Managing Your Disability Benefits

The Commission for Case Manager Certification defines case management as “a means for achieving client wellness and autonomy through advocacy, communication, education, identification of resources, and service facilitation.” From a disability perspective, it is a holistic approach to managing a medical condition or disability in which all facets of someone’s life are taken into consideration. 

A disability effects your medical, emotional, financial, social, and employment well being. All of these areas overlap, and the goal of case management is to assure that they are all taken into consideration so that your recovery can reach its maximum potential.

The following steps will help you take charge and become your own Case Manager:

Keep a notebook or folder

Use it to organize all of your correspondence, medical records, I.D. cards, insurance forms, record of phone calls with contacts and phone numbers, etc., related to your disability. This helps to keep a historical perspective on your situation, but is invaluable as a central resource for all of your records when you need them. If you are so inclined, use this notebook as a diary as well! Many people feel it helps them to write down how they are feeling.

Learn all that you can about your medical condition

The information is out there, and it will help you. There are advocacy organizations for every known medical condition, and these can provide you with the information you need to begin to increase your understanding. This knowledge will help you to partner with your physician(s) and treatment provider so that you can feel more in control of your treatment situation.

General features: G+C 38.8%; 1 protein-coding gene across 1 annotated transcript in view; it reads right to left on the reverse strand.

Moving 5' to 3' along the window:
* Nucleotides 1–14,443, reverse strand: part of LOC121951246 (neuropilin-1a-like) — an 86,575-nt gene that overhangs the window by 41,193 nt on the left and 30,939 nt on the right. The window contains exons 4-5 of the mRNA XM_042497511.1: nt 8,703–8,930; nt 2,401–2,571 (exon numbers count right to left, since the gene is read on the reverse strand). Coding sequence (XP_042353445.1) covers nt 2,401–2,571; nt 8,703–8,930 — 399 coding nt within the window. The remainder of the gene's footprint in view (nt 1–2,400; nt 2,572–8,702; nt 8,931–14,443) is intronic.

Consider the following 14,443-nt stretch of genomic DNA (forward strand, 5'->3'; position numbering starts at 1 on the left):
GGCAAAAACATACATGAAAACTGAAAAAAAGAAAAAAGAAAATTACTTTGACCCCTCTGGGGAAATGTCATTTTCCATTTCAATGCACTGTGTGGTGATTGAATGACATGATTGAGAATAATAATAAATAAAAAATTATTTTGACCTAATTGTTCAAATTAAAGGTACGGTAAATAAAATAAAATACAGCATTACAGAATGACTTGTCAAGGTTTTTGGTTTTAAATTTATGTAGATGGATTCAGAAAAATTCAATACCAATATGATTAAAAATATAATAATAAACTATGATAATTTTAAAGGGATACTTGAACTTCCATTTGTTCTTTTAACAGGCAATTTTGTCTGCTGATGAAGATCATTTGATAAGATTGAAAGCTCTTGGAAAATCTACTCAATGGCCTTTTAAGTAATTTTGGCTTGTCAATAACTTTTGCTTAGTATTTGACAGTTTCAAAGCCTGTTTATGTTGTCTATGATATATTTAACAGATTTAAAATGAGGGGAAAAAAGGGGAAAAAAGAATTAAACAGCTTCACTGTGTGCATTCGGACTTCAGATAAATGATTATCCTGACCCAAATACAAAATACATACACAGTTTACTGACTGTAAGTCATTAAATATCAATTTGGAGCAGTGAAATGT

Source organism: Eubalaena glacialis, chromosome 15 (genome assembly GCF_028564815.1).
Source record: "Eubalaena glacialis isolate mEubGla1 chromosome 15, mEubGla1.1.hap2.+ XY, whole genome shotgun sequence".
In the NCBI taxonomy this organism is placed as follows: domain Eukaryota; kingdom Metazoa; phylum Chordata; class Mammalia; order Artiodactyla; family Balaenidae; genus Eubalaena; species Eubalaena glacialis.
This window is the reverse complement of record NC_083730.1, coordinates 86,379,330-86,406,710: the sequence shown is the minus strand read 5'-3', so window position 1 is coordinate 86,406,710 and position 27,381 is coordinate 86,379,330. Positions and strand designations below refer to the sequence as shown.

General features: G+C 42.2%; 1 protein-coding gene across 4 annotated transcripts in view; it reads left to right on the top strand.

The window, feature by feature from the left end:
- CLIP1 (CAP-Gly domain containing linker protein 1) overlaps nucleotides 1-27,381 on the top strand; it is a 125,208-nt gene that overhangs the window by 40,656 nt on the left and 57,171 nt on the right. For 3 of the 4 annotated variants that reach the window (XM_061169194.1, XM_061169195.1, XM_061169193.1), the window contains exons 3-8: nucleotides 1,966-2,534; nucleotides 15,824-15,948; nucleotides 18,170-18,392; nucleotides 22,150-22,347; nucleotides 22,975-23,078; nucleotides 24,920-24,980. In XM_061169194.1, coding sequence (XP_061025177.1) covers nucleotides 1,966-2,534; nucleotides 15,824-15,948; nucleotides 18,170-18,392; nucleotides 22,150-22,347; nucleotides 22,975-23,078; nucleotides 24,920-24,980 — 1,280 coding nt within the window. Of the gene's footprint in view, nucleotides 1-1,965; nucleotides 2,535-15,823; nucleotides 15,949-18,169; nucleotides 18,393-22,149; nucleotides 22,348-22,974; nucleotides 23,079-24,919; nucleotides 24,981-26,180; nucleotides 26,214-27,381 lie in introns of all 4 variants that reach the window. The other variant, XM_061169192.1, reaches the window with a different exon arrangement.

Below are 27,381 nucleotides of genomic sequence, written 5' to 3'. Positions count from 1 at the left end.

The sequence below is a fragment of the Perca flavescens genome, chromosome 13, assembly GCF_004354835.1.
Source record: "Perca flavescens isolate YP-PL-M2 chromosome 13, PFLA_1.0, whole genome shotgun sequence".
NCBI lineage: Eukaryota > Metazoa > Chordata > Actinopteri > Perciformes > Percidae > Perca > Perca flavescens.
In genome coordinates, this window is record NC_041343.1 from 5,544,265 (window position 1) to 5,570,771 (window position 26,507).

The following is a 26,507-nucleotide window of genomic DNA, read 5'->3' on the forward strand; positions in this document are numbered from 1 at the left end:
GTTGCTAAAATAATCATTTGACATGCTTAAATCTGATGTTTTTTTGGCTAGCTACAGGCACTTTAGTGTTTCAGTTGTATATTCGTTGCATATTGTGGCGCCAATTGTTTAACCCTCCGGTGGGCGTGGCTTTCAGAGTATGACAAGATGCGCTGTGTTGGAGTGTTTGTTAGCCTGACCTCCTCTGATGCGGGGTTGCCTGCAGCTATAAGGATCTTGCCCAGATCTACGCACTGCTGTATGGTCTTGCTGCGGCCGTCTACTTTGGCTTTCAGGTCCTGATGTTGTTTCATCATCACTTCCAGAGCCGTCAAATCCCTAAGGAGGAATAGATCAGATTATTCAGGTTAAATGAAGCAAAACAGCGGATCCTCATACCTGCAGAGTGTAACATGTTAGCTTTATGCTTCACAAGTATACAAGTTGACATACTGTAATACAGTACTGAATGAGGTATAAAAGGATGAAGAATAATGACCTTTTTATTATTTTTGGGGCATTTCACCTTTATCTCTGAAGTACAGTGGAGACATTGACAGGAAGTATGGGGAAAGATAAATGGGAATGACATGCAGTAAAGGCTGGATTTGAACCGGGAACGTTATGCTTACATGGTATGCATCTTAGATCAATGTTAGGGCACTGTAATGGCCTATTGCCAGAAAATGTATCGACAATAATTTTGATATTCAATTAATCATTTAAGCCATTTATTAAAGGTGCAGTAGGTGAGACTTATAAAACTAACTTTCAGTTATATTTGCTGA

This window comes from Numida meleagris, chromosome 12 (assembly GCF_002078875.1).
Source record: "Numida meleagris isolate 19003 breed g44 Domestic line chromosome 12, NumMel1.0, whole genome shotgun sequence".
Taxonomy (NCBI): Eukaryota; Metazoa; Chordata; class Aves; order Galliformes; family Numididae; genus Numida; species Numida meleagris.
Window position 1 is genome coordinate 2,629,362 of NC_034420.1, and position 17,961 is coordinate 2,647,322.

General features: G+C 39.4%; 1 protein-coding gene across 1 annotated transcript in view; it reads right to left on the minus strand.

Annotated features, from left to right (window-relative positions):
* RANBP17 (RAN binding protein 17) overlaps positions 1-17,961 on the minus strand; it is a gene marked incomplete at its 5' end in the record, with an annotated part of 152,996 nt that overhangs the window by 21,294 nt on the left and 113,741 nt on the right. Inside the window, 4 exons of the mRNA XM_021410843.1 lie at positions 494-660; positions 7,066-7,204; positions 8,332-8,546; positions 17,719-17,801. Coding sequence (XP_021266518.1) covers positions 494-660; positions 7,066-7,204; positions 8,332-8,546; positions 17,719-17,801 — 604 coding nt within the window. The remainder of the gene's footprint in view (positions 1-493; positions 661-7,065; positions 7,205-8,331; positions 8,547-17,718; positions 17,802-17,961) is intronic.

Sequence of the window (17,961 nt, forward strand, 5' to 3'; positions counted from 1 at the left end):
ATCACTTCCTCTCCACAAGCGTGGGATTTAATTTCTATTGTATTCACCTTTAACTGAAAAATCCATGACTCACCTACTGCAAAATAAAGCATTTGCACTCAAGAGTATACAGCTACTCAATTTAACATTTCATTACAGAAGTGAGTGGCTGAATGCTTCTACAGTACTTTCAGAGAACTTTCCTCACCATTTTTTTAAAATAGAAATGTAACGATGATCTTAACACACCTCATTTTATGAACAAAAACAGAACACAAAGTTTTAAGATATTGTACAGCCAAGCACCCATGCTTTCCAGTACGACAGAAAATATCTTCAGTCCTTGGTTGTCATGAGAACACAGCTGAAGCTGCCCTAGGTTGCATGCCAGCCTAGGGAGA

Learn about resources that might be available to you

There are many community, government and private resources that can provide services to help you with your activities of daily living as well as your physical, emotional and employment needs.

  • Go through your phone book to find grocery stores and pharmacies that deliver.
  • Contact your local high school and colleges for young people willing to do odd jobs — yard work, driving the kids, moving furniture, etc.
  • Your local municipality often offers services such as Dial a Ride, Meals on Wheels and Libraries on Wheels. Check the local government pages of your phone book for the Social Services Department to inquire.
  • The local Visiting Nurses Associations offers many home and community based services such as Home Health Aid assistance.

Learn all that you can about your insurance benefits, as well as governmental health and welfare benefits that might be available to you

  • If you have Aetna Disability insurance, you might be eligible for medical case management and return to work assistance. Most disability carriers offer some form of the above, so be sure to check out their benefits. They will also help you appy for Social Security benefits, if appropriate and necessary.
  • Find out exactly what is covered by your health insurance so you won’t have any financial surprises! If you don’t understand your written plan of benefits, call the company’s toll free number (usually listed on your ID card) and ask specific questions. Take notes!
  • The Social Security Administration provides a variety of income replacement and medical coverage benefits to qualified applicants.
  • Your State government also offers some form of the above through their Health and Welfare or Social Service Departments.
  • Contact your local office of the Department of Vocational Rehabilitation for a wide range of services to assist people with disabilities in their efforts to return to work. This is a federal and state funded program, and they have an office in every major town in the U.S.

Always remember to take notes — and a contact name and phone number — whenever you speak to someone or e-mail them. You will learn more with each phone call or contact, and you will begin to see the way out of what can often appear to be a very confusing maze.


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